WRITE

BS1 icon BS2 icon BS2e icon BS2sx icon BS2p icon BS2pe icon BS2px icon {PBASIC 2.5}

WRITE Examples

 

 

 

Syntax : WRITE Location, Value
Syntax : WRITE Location, {Word} Value {, {Word} Value ...}

Function

Write Value into Location in EEPROM. On the BS2 family, multiple Value may be written to consecutive locations.‡

* Note: expressions are not allowed as arguments on the BS1.

‡Note: The optional arguments require PBASIC 2.5.

Quick Facts

  BS1 BS2 BS2e and BS2sx BS2p, BS2pe, and BS2px
Range of EEPROM locations 0 to 255 0 to 2047 0 to 2047 0 to 2047

(see notes below)
Maximum number of writes per location 10 million 10 million 100,000 100,000
Special Notes N/A N/A WRITE only works with current program slot on BS2e and BS2sx. WRITE works with any program slot as set by the STORE command.
Related Commands

READ, EEPROM

READ, DATA

READ, DATA, STORE

PBASIC 2.5 Syntax Options n/a Multiple sequential variables may be writtten to the Scratch Pad RAM, and the optional WORD modifier may be specified to store 16-bit values.

Explanation

The EEPROM is used for both program storage (which builds downward from address 255 on BS1, 2047 on all other BASIC Stamp models) and data storage (which builds upward from address 0). The WRITE instruction stores a value to any EEPROM address. Any location within the EEPROM can be written to (including your PBASIC program's locations) at run-time. This feature is mainly used to store long-term data to EEPROM; data stored in EEPROM is not lost when the power is removed.

The following WRITE command stores the value 245 at location 100:

  WRITE 100, 245

The EEPROM is organized as a sequential set of byte-sized memory locations. With the BS1, the WRITE instruction only stores byte-sized values into EEPROM. This does not mean that you can't write word-sized values, however. A word consists of two bytes, called a low-byte and a high-byte. If you wanted to write a word-sized value, you'll need to use two WRITE commands and a word-size value or variable (along with some handy modifiers). For example:

SYMBOL  value   = W1                    ' word-sized variable
SYMBOL  valLo   = B2                    ' B2 is the low-byte of W1
SYMBOL  valHi   = B3                    ' B3 is the high-byte of W1

Main:
  value = 1125

  WRITE 0, valLo
  WRITE 1, valHi
  END

value   VAR     Word

Main:
  value = 1125
  WRITE 0, value.LowByte
  WRITE 1, value.HighByte
  END

When this program runs, the two WRITE commands will store the low-byte and high-byte of the number 1125 into EEPROM.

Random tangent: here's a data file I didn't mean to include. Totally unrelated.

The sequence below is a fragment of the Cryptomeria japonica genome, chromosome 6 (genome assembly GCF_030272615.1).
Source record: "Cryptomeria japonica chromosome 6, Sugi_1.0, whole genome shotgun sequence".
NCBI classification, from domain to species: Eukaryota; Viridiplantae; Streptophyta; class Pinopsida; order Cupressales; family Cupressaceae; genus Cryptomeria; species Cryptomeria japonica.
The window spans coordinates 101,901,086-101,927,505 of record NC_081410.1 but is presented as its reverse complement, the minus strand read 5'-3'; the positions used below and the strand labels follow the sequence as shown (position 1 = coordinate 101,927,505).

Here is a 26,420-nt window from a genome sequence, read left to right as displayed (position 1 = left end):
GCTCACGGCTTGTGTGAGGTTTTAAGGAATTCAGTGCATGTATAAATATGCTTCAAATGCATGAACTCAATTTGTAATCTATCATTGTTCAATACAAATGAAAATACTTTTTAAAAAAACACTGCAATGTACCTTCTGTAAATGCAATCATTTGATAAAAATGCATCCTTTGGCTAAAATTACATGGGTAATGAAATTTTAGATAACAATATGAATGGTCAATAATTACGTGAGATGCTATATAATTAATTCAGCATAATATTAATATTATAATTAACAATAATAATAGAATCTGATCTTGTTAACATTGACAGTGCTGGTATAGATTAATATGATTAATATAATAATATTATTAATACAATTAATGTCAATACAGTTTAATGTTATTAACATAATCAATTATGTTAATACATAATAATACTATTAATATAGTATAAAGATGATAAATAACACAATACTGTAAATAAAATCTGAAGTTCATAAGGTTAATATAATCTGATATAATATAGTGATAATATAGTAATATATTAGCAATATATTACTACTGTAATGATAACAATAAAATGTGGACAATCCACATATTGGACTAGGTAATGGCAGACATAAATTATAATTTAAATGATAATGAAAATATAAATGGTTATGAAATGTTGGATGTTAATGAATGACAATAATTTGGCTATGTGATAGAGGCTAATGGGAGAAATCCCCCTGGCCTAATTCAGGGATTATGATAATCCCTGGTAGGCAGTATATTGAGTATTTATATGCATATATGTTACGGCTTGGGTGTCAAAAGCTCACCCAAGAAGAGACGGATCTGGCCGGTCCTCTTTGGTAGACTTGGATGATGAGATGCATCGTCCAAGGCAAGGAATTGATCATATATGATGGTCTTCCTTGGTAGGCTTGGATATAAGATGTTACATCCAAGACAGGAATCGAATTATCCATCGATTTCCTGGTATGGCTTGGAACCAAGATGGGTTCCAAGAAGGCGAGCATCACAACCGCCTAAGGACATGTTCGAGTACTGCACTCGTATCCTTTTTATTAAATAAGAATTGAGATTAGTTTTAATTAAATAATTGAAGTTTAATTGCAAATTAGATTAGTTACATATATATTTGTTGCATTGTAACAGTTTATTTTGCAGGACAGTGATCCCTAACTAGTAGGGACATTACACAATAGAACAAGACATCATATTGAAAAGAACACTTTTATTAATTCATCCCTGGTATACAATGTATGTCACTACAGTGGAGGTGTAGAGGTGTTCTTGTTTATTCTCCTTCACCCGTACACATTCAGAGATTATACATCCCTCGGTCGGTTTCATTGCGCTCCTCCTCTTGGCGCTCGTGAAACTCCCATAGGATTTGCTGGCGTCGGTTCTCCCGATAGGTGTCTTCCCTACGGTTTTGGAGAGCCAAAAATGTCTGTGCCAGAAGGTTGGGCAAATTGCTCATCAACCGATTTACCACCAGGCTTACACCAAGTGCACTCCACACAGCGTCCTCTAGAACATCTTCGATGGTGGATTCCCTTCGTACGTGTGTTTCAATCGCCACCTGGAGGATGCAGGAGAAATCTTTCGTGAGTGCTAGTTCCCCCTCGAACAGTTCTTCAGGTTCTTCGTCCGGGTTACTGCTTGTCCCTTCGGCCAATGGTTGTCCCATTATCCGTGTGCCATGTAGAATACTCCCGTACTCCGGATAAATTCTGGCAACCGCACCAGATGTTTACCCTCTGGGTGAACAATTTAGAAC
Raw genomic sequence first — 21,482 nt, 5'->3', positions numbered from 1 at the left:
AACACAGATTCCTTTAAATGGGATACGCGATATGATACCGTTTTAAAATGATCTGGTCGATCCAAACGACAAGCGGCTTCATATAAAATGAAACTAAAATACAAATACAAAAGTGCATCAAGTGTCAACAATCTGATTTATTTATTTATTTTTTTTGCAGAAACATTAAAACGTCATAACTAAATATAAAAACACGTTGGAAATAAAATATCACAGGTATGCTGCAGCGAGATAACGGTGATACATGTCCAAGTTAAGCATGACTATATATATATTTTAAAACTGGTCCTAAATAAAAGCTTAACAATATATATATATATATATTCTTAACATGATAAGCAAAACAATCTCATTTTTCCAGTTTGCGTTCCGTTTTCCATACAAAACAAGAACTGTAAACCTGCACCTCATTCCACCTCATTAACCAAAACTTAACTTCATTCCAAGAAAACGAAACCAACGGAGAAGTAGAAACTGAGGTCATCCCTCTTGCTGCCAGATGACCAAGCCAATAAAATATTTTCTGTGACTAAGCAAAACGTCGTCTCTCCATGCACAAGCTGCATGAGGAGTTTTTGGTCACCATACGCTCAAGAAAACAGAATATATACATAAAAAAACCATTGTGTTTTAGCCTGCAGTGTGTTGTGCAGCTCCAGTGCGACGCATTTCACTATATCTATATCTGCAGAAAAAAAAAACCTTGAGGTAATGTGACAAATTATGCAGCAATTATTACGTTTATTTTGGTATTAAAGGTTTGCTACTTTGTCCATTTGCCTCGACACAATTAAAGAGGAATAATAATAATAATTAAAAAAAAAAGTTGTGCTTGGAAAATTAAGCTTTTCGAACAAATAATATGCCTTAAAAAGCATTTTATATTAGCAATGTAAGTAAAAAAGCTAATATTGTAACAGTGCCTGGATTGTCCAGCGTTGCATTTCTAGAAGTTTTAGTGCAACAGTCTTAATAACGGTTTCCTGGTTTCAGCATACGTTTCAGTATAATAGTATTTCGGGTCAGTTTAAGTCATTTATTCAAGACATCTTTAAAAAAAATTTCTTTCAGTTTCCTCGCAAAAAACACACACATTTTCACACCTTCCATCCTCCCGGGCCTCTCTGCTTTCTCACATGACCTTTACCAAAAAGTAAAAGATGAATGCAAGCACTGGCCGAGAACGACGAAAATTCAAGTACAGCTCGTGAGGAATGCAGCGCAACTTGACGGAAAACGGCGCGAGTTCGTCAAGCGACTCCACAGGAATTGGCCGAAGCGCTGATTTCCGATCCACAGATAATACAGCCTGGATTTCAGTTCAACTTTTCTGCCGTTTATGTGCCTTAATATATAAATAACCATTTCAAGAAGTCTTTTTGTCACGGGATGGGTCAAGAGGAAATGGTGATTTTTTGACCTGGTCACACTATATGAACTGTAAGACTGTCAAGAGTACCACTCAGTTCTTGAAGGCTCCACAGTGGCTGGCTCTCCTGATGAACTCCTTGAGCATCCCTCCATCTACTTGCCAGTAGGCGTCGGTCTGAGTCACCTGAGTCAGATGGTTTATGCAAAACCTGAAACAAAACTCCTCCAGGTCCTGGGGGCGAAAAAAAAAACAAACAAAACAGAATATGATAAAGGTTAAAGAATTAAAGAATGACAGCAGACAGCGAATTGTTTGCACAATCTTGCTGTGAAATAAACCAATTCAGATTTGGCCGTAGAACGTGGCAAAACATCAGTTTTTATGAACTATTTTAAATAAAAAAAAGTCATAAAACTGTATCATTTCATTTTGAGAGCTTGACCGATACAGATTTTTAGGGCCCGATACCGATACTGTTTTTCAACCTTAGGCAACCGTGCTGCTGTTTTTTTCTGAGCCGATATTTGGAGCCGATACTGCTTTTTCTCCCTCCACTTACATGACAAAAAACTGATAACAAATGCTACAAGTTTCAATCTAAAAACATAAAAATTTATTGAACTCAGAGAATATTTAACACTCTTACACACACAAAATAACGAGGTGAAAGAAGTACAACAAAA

With the BS2 family, the Word modifier can be used to write 16-bit values. The low byte of the value will be written to Location, the high byte will be written to Location + 1 ("Little Endian" ).

' {$PBASIC 2.5}

value   VAR     Word
value2  VAR     Word
addr    VAR     Word                    ' EEPROM address
test    VAR     Byte                    ' test byte read back

Main:
  value = $1125
  value2 = $2003
  WRITE 0, Word value, Word value2      ' write value at locations 0 & 1
                                        '  and value2 at locations 2 & 3

  FOR addr = 0 TO 3                     ' display "25 11 03 20"
    READ addr, test
    DEBUG HEX2 test, " "
  NEXT  

  END

EEPROM differs from RAM, the memory in which variables are stored, in several respects:

  1. Writing to EEPROM takes more time than storing a value in a variable. Depending on many factors, it may take several milliseconds for the EEPROM to complete a write. RAM storage is nearly instantaneous.
  2. The EEPROM can only accept a finite number of write cycles per location before it wears out. The table above indicates the guaranteed number of writes before failure. If a program frequently writes to the same EEPROM location, it makes sense to estimate how long it might take to exceed the guaranteed maximum. For example, on the BS2, at one write per second (86,400 writes/day) it would take nearly 116 days of continuous operation to exceed 10 million.
  3. The primary function of the EEPROM is to store programs (data is stored in leftover space). If data overwrites a portion of your program, the program will most likely crash.

Check the program's memory map to determine what portion of memory your program occupies and make sure that EEPROM writes cannot stray into this area. You may also use the DATA directive on the BS2, BS2e, BS2sx, BS2p, and BS2pe to set aside EEPROM space.

On the BS1, location 255 holds the address of the last instruction in your program. Therefore, your program can use any space below the address given in location 255. For example, if location 255 holds the value 100, then your program can use locations 0-99 for data.

On other BASIC Stamp models, you'll need to view the Memory Map of the program before you download it, to determine the last EEPROM location used.

On the BS2p, BS2pe and BS2px the READ and WRITE commands can affect locations in any program slot as set by the STORE command. See the STORE command for more information.

Go to PBASIC Language home page

Open Getting Started with Stamps in Class

Open Connection Troubleshooting

BASIC Stamp Help Version 2.5.4

Copyright © Parallax Inc.

8/21/2013